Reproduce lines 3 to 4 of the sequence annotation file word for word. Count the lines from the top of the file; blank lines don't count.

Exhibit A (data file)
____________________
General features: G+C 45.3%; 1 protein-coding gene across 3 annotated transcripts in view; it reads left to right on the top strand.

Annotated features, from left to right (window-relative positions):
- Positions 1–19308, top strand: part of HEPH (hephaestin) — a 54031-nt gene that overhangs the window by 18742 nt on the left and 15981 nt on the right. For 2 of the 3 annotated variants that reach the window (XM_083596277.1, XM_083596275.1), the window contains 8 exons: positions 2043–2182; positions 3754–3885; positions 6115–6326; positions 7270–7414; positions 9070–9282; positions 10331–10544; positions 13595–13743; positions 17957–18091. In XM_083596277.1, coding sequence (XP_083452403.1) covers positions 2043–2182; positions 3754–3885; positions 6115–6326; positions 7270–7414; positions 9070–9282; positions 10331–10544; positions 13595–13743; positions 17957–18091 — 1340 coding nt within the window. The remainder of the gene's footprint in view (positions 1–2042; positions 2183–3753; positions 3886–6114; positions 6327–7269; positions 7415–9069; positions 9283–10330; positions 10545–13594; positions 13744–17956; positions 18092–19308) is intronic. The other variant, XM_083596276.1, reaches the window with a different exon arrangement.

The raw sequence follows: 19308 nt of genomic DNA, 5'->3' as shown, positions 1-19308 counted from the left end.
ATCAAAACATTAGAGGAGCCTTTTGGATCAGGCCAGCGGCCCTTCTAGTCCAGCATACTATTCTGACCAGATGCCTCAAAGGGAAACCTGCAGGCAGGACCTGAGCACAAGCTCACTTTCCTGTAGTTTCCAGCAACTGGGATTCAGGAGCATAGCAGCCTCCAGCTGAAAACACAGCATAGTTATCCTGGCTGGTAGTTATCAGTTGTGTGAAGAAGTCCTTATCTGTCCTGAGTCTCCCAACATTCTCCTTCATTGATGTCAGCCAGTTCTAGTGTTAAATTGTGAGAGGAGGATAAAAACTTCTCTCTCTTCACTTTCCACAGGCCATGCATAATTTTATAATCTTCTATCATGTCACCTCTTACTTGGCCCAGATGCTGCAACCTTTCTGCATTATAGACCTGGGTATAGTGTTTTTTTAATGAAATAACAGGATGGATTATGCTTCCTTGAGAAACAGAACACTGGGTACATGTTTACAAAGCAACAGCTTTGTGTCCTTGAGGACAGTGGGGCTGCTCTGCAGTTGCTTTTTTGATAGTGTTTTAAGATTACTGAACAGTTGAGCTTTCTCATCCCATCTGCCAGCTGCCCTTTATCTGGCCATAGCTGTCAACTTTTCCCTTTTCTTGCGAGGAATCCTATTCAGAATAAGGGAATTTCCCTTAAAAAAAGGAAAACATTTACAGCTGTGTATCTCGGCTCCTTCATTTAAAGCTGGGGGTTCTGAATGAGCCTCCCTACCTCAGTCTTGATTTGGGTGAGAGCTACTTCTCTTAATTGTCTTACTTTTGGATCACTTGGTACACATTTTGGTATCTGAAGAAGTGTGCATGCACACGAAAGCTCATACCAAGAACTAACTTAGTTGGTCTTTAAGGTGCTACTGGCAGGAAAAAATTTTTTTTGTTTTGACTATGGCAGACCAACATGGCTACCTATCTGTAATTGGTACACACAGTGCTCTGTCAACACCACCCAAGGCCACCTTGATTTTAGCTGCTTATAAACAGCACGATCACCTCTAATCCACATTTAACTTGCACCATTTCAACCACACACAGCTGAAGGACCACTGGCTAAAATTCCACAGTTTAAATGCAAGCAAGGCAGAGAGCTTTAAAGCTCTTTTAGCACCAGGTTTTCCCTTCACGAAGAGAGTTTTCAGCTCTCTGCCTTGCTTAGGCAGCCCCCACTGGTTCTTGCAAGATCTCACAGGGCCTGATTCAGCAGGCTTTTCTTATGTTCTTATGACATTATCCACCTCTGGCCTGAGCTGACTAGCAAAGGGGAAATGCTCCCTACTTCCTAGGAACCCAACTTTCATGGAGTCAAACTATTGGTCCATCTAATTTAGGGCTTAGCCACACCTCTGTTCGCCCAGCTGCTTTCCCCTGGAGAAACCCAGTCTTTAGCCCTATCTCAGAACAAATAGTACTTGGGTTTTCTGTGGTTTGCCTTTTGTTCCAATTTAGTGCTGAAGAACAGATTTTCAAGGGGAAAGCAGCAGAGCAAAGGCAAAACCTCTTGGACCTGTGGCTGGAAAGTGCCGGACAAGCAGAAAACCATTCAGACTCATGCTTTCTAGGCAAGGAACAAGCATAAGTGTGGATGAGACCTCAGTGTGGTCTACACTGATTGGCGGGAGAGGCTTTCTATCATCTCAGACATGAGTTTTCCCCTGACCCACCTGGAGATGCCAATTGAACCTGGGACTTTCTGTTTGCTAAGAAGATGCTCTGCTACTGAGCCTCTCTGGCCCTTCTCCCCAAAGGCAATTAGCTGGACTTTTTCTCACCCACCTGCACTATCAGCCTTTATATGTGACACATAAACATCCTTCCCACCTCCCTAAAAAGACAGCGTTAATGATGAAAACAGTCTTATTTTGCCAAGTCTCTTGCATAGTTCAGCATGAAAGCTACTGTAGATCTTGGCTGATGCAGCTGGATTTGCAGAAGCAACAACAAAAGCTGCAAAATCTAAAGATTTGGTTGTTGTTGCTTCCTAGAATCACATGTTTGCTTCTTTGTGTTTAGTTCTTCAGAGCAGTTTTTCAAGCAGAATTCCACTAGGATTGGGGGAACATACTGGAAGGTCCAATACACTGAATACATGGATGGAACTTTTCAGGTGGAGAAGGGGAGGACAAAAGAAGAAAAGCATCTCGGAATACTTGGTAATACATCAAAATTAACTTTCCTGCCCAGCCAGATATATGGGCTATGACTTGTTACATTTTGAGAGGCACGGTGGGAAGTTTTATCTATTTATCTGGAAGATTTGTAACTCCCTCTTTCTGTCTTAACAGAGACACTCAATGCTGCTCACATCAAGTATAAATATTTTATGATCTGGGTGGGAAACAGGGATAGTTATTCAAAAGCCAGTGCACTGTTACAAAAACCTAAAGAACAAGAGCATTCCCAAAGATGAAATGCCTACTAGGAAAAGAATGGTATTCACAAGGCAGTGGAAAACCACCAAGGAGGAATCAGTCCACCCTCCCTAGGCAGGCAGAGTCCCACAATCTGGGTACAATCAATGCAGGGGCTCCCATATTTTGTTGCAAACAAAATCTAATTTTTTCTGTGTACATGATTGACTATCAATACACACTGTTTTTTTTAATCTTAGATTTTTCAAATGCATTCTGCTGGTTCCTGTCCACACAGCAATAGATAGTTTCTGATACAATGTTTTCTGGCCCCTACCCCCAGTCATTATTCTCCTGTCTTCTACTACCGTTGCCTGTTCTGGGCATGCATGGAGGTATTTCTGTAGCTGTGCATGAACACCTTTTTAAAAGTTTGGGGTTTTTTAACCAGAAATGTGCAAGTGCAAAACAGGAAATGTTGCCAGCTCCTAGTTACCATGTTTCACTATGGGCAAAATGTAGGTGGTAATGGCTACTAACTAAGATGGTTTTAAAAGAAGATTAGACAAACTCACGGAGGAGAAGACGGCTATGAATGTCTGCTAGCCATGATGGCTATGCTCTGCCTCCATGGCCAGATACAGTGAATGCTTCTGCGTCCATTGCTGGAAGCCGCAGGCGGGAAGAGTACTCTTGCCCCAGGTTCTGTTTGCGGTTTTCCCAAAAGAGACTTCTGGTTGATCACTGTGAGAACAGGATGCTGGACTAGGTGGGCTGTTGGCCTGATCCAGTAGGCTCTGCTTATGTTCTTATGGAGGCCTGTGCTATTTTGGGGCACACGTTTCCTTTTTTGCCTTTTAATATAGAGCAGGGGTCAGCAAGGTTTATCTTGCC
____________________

- Positions 1–19308, top strand: part of HEPH (hephaestin) — a 54031-nt gene that overhangs the window by 18742 nt on the left and 15981 nt on the right. For 2 of the 3 annotated variants that reach the window (XM_083596277.1, XM_083596275.1), the window contains 8 exons: positions 2043–2182; positions 3754–3885; positions 6115–6326; positions 7270–7414; positions 9070–9282; positions 10331–10544; positions 13595–13743; positions 17957–18091. In XM_083596277.1, coding sequence (XP_083452403.1) covers positions 2043–2182; positions 3754–3885; positions 6115–6326; positions 7270–7414; positions 9070–9282; positions 10331–10544; positions 13595–13743; positions 17957–18091 — 1340 coding nt within the window. The remainder of the gene's footprint in view (positions 1–2042; positions 2183–3753; positions 3886–6114; positions 6327–7269; positions 7415–9069; positions 9283–10330; positions 10545–13594; positions 13744–17956; positions 18092–19308) is intronic. The other variant, XM_083596276.1, reaches the window with a different exon arrangement.

The raw sequence follows: 19308 nt of genomic DNA, 5'->3' as shown, positions 1-19308 counted from the left end.